On Wednesday, January 6, 2021, the United States Capitol was occupied and violated by a right-wing mob explicitly intent on stopping the machinery of American democracy in order to install their tyrant.
Participants in this profanity have thus far been called a number of things, and the final terminology remains to be settled upon: protestors, a mob, insurrectionists, seditionists; and we must not forget their names to their supporters, who seem impervious to shame: patriots, martyrs, “true” Americans. Their actions have been called a riot and an attack on the one side, a rally and righteous occupation on the other.
But one word that has not yet, to my knowledge, been applied, one that emerged out of the modern Russian language in the late 19th century to describe scenes similar to what we witnessed in Washington DC in 2021: a pogrom.
On January 11, 2021, Yeshiva University’s podcast series Crisis and Hope: YU Voices will feature a discussion in recognition of the Dr. Martin Luther King, Jr. holiday a week later. For our topic, my colleagues and I chose a subject somewhat discordant with the normal focus of this day of service: the shared experience of racist and antisemitic violence at the hands of violently prejudiced societies. This experience has formed an important foundation of a shared Black and Jewish history.
While celebrating the work of Dr. King is usually done through service and a focus on change and progress that represent his legacy, we felt it was important to remember the violence that made his work necessary. Like the pairing of Yom Ha-zikaron with Yom Ha-atzmaut, a day of mourning and reflection with a day of redemption and joy, it seemed worthwhile to understand the darkness a bit better before turning to the light. Our guests will be two experts on popular, racist violence in two different settings: Professor Elissa Bemporad of CUNY, an expert in antisemitic violence in the Russian Empire and Soviet Union, and Professor Scott Ellsworth of the University of Michigan, an expert on anti-Black violence in the United States.
As a historian of modern European Jewish history, I am aware that the term “pogrom” has been used exclusively to describe attacks upon a Jewish minority by a mob composed of the antisemitic majority. Yet on Wednesday the world witnessed scenes that resonated with the very same images of mass violence in Ukraine that are the origin of the term, or the American variation of lynch mobs and “redemptionist” terrorists that were commonplace before the Civil Rights era (and beyond). But the images are not the only parallel.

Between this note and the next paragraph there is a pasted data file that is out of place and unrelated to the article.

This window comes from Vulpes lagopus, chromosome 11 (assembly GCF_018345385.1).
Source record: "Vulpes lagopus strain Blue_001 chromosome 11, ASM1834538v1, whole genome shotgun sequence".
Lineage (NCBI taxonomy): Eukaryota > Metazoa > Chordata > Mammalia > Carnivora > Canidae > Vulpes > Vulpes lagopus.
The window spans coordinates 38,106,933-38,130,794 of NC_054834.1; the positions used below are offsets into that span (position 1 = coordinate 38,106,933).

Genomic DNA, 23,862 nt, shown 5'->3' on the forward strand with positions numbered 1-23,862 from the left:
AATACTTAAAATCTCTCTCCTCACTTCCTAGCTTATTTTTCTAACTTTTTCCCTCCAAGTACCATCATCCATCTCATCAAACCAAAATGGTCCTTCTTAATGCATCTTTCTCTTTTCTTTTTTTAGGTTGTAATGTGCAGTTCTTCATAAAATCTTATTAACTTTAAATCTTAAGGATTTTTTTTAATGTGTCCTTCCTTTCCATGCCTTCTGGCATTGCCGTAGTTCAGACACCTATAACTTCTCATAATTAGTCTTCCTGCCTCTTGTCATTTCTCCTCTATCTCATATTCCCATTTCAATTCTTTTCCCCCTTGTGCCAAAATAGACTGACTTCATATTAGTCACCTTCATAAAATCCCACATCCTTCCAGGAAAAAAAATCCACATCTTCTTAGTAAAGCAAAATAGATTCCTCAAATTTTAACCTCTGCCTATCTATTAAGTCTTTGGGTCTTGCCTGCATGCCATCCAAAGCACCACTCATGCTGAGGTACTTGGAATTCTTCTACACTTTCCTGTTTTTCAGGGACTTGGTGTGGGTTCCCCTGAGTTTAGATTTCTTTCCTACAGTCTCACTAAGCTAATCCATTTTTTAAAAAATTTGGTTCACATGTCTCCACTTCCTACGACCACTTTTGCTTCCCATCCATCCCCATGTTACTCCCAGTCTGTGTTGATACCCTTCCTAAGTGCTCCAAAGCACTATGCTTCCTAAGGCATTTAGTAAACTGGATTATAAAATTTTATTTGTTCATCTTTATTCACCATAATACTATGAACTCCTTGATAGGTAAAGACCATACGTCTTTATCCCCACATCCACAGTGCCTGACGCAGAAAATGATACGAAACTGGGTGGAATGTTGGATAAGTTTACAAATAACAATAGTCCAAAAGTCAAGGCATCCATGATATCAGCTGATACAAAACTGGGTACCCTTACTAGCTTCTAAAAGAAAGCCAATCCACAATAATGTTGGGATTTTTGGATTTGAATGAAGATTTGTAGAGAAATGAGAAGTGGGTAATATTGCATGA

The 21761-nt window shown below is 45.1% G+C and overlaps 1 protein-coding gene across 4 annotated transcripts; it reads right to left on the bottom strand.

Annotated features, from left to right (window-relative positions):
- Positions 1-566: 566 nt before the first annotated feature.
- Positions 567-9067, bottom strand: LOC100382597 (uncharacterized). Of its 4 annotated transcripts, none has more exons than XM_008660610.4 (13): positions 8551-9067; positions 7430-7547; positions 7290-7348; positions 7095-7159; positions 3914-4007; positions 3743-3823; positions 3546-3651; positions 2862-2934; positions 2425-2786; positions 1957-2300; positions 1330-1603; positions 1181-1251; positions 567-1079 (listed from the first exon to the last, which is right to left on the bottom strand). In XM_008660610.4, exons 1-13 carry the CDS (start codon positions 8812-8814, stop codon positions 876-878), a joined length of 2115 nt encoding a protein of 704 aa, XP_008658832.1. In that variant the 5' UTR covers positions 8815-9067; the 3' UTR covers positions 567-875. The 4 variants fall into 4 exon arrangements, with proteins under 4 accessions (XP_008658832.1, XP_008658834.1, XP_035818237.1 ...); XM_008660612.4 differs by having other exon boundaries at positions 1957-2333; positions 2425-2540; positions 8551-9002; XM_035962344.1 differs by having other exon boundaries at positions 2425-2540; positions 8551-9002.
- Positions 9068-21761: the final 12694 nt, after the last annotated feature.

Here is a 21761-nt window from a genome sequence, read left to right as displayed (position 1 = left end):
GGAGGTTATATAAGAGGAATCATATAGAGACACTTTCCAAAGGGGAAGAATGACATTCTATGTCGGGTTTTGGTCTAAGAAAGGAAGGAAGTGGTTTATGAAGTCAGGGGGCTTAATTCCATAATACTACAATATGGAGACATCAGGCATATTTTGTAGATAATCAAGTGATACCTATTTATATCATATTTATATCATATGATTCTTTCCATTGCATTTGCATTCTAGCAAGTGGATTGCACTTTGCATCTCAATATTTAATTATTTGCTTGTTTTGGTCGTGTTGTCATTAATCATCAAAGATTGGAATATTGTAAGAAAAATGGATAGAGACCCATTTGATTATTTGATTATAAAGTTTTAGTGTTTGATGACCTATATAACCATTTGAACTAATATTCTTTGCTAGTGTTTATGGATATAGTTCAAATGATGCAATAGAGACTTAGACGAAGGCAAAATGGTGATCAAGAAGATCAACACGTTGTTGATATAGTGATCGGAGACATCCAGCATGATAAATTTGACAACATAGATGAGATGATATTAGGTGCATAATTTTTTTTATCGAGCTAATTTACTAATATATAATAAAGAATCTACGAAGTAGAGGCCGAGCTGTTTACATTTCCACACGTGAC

Like Russia-Ukraine and the Jim Crow United States in 1921, this paroxysm of violence did not arise out of a vacuum, but out of a structural similarity between American and Russian-Ukrainian society that persists to this day. And the central pillar of this structure is a shared belief in the racial inferiority of others as the foundation of social stability. The risk posed by questioning this social order was and is viewed as so great by supporters that all means, including and especially terrorist violence, were viewed as not just acceptable, but necessary.
As in 1921, the pogrom and sacking of the US capitol building was based on fantasy and pathology. Pogromchiks in Russia-Ukraine believed (and continue to believe) that Jews were an alien race whose aim was no less than the destruction of Russia and the parasitical enslavement of its innocent “real” citizens. Racist mobs in the United States believed (and continue to believe) the equality of Black citizens under law and in daily reality to be a nefarious threat to the values of “true” (meaning White) America. Supporting and perpetuating this worldview required in both cases a belief that was at odds with observable reality. It relied upon the persistence of a mythology in place of history, of denial and delusion in the place of reason and rationalism. It opened the doors and then was sustained by conspiracy and revenge.
Most importantly, though, the forces of both east European pogromchiks and middle American lynch mobs emerged, as on January 6, out of societies struggling with monumental change, at moments of progress and enlightenment that threatened to uproot the powerful immoral structures of the past. In Russia and Ukraine, the violence of 1921 exploded in the wake of a revolution that not only preached universal human equality but initially made significant and visible efforts to elevate members of groups — including Jews — that had been excluded from civic and political participation. In the United States, the horrors of organized terror against Black citizens rose in the wake of, and as a means of enforcing, the dismantling of equal rights and protection under law that had been achieved, albeit imperfectly and incompletely, during Reconstruction. This, too, was the explicit strategy and logic of Wednesday’s pogromchiks: terror to stop change, violence to return to a fantasy of greatness that has never existed.
We are at another such moment today. And while the book has not yet been written describing how our society will emerge from this moment, it is worth being hopeful that the shock of this astonishing, historical debasement of our nation will form the crack in our darkness that will prove to be “how the light gets in,” in the immortal words of Leonard Cohen.
At the same time we must soberly remind ourselves of an important fact: in both Russia-Ukraine and the United States a century ago, this darkness prevailed. It became, and remains, our darkness.
Please join us for a deeper consideration of these and other questions on Monday, January 11, 2021 at 12 noon. The url to attend the virtual symposium is: www.yu.edu/yuvoices.